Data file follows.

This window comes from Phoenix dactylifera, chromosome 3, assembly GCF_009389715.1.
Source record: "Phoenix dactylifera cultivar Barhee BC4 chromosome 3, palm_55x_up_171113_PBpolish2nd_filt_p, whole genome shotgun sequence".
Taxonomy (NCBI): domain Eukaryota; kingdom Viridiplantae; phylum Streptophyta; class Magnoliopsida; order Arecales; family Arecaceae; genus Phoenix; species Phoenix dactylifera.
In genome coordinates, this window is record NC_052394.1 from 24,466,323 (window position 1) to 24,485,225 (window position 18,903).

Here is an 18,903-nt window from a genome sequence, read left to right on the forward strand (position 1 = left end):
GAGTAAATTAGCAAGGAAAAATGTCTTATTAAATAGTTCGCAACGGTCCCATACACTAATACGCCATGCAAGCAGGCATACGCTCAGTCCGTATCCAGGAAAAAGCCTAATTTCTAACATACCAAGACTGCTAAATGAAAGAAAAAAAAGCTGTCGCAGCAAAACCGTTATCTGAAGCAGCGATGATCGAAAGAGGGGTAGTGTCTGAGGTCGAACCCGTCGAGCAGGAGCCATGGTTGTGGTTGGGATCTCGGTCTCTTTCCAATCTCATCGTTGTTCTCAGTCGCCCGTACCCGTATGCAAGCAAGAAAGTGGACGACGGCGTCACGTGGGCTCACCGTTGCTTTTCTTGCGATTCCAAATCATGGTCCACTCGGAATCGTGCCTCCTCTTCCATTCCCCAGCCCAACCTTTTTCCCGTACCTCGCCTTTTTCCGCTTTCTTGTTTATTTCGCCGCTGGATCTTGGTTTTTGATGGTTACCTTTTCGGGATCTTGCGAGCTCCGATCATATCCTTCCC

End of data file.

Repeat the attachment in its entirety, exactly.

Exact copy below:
This window comes from Phoenix dactylifera, chromosome 3, assembly GCF_009389715.1.
Source record: "Phoenix dactylifera cultivar Barhee BC4 chromosome 3, palm_55x_up_171113_PBpolish2nd_filt_p, whole genome shotgun sequence".
Taxonomy (NCBI): domain Eukaryota; kingdom Viridiplantae; phylum Streptophyta; class Magnoliopsida; order Arecales; family Arecaceae; genus Phoenix; species Phoenix dactylifera.
In genome coordinates, this window is record NC_052394.1 from 24,466,323 (window position 1) to 24,485,225 (window position 18,903).

Here is an 18,903-nt window from a genome sequence, read left to right on the forward strand (position 1 = left end):
GAGTAAATTAGCAAGGAAAAATGTCTTATTAAATAGTTCGCAACGGTCCCATACACTAATACGCCATGCAAGCAGGCATACGCTCAGTCCGTATCCAGGAAAAAGCCTAATTTCTAACATACCAAGACTGCTAAATGAAAGAAAAAAAAGCTGTCGCAGCAAAACCGTTATCTGAAGCAGCGATGATCGAAAGAGGGGTAGTGTCTGAGGTCGAACCCGTCGAGCAGGAGCCATGGTTGTGGTTGGGATCTCGGTCTCTTTCCAATCTCATCGTTGTTCTCAGTCGCCCGTACCCGTATGCAAGCAAGAAAGTGGACGACGGCGTCACGTGGGCTCACCGTTGCTTTTCTTGCGATTCCAAATCATGGTCCACTCGGAATCGTGCCTCCTCTTCCATTCCCCAGCCCAACCTTTTTCCCGTACCTCGCCTTTTTCCGCTTTCTTGTTTATTTCGCCGCTGGATCTTGGTTTTTGATGGTTACCTTTTCGGGATCTTGCGAGCTCCGATCATATCCTTCCC